Mr. William Ennis - Director, International Programs, Northrop Grumman Aerospace Systems

Mr. William Ennis
Director, International Programs, Northrop Grumman Aerospace Systems

Dealing with the Challenges in Afghanistan and Pakistan—How Can the International Defense Industry Contribute?


Let me start by saying that I do believe that industry, working very closely with operational users, can help meet the capability challenges of both Afghanistan and Pakistan in the near term and the far term. In just a moment I will give you some concrete ideas on this, but, to begin, let me say that everybody in the room probably is familiar with the international business development models of American aircraft companies. They start with a focus on a combat commander. What you try to do is get inside his theater engagement plans to the degree that you can to learn as much as you can and find out which allies are participating in the plans and which capability contributions are being embraced by them. Then you run an ops analysis on a whole set of requirements that run the gamut from fuel to weapons to runway lengths to medical team—you name it—and you look for the capability gaps because that is your natural market as a businessman. You then turn your technical wizards loose on those identified gaps and you look to see if your company can come up with something that is better or cheaper—or both—than the next-best alternative. And if you find something, then you have a game; if you don’t, you don’t. But there are a couple of ways to go about doing this, and I want to talk about two of them.

I have been working on major aircraft development programs for about 24 years, and they run the gamut from the X-29 right up to the Global Hawk. My experience has been that joint trials with operational users are the way you define requirements quickly and most efficiently. I will give you two examples of this: One that addresses near-term requirements and one that addresses far-term requirements. It is a little bit out of theater, but it is somewhat applicable.

In Japan, the Fifth Air Force runs a command post exercise every fall with the Japanese Air Self-Defense Force. A couple of years ago, we were invited to participate in the exercise and bring in a virtual Global Hawk capability that they wanted to insert into the model to see how it ran. It allowed them to run the scenarios, observe the decision-making and the predicted results, and then run the scenarios again with scripted Global Hawk inputs into the model. The results were dramatic, and led to a whole host of Joint Staff studies to look further into it. Now, five years later, we are looking at Japan possibly funding a Global Hawk program in their next five-year plan, which they are putting together. That is a typical gestation period for a normal airplane program; it tends to take about five years.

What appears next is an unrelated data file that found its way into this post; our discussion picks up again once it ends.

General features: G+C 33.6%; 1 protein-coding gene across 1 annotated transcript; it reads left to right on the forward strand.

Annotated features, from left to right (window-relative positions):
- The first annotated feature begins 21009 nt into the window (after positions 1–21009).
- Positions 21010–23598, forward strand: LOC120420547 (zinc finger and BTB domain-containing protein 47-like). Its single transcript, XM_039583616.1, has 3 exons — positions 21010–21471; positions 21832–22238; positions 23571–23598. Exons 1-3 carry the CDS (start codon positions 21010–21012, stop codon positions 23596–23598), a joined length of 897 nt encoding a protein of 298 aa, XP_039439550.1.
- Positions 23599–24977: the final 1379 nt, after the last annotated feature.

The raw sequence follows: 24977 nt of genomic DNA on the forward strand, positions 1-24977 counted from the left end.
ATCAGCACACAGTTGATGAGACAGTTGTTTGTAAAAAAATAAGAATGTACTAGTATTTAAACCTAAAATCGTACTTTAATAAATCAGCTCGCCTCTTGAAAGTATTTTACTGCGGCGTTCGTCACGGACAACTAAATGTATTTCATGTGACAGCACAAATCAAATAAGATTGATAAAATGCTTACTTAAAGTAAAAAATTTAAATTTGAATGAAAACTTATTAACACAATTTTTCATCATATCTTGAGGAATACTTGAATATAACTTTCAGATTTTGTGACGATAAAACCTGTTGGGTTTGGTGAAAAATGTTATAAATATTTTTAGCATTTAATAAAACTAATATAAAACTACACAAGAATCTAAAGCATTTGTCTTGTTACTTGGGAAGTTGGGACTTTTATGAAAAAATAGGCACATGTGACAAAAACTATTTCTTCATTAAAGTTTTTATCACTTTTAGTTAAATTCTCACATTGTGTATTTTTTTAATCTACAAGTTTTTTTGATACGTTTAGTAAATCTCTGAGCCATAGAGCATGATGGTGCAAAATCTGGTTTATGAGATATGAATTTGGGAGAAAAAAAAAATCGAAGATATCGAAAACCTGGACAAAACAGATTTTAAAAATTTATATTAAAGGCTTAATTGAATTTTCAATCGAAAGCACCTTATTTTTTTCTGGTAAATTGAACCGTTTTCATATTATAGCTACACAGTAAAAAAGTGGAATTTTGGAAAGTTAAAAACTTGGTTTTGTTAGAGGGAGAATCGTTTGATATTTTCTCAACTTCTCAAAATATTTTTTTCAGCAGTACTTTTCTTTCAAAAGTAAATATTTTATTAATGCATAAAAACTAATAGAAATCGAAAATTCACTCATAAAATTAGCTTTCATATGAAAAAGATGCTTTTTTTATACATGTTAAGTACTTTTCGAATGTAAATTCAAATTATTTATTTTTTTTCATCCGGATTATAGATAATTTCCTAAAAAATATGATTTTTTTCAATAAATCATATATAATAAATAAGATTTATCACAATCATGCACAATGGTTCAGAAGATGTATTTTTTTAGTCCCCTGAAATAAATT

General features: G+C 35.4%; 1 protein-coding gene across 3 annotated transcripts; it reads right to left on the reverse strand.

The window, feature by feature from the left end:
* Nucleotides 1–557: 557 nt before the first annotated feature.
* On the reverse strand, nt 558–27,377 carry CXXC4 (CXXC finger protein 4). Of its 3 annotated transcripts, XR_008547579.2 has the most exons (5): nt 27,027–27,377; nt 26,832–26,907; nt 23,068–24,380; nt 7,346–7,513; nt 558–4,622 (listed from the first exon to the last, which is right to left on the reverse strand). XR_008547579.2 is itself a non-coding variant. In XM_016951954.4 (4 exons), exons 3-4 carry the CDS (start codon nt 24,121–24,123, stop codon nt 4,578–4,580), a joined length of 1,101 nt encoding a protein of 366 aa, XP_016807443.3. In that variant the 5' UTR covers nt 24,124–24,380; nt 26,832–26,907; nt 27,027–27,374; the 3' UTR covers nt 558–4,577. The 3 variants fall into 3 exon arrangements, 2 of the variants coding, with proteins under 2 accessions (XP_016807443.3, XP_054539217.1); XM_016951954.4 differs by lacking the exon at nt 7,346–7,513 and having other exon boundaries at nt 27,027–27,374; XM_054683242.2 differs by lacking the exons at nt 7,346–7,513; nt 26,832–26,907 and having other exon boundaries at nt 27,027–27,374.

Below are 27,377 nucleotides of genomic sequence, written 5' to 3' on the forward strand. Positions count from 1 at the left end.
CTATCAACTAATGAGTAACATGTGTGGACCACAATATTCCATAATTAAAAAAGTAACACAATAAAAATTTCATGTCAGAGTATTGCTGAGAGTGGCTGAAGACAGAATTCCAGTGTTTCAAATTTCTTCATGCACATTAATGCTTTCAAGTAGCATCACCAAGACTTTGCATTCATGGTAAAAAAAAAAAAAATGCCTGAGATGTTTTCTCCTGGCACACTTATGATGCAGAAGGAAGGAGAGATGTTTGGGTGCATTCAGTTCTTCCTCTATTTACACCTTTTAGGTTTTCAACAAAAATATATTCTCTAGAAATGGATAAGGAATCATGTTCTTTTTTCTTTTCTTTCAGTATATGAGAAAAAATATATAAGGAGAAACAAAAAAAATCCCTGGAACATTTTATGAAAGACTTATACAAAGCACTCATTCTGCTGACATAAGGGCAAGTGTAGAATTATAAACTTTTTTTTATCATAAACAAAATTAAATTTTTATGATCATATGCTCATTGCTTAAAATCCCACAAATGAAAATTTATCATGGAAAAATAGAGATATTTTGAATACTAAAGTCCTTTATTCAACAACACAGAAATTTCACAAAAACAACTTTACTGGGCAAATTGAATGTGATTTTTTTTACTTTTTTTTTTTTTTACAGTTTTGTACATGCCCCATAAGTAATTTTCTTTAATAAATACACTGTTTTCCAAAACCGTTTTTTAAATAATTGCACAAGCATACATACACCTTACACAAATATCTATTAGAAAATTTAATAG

Another approach to defining requirements that works a lot better is field trials. They are more expensive, but they do allow you to combine company money with customer money and actually go and fly something and see if it works. Two years ago, we ran an exercise in the U.K. with the Royal Air Force in which they put up some airplanes and some air crews, some range time and some fuel, and we brought some networking specialists from the United States with some modified hardware. Then we collectively tried to answer the question “Can a British soldier in the field query his command and ask it what is on the other side of the hill right in front of him?” and be able to get some operable intelligence, or maybe a high-fidelity picture that he could capture and download on a commercial off-the-shelf PDA device like a Palm Pilot.

We ran the drill and came to the conclusion that, yes, you can do this. It did not result in funding an urgent operational requirement. That was not really the drill, but it gives you a sense of how you can address urgent requirements in that way and be very effective. I guess my fear for the future with budgets declining in Europe and in the United States is that we are going to see chief financial officers in all our companies being less inclined to fund these kinds of exercises if they do not show a return in the next quarter’s numbers. If that happens, we will have lost something valuable.


Both of the approaches I just talked about work for defining requirements. There is also one other idea that I have learned from experience is underused but very valuable. It relates to the field engineering teams that all American aircraft companies have which staffed with highly experienced guys, all with excellent military backgrounds, who have a good concept of operations (CONOPS) and whose principal job is to monitor the company’s aircraft out in the world and to take on problems before an airplane has its nose against the fence for a downing gripe of some sort. These gentlemen can be extremely helpful in identifying new solutions to problems that cut through a lot of the normal requirement-generation drills we usually go through with some of the larger programs. Based on their perspectives you can often take a “USAF Big Safari” approach to solving an urgent problem quickly; it works very well but it is underutilized.


To sum up, I would like to lift our sights just a bit and say that I make these suggestions from the perceived context that European defense spending is declining and that half or more than half of European defense expenditures goes to manning. The economic logic for cooperation within Europe to rationalize overall defense spending as well as transatlantic cooperation to take advantage of U.S. defense spending makes a lot of sense. That is because, at the end of the day, we need to fund urgent operational requirements while still providing some head room to capitalize on game-changing capability improvements that technical innovation brings us.

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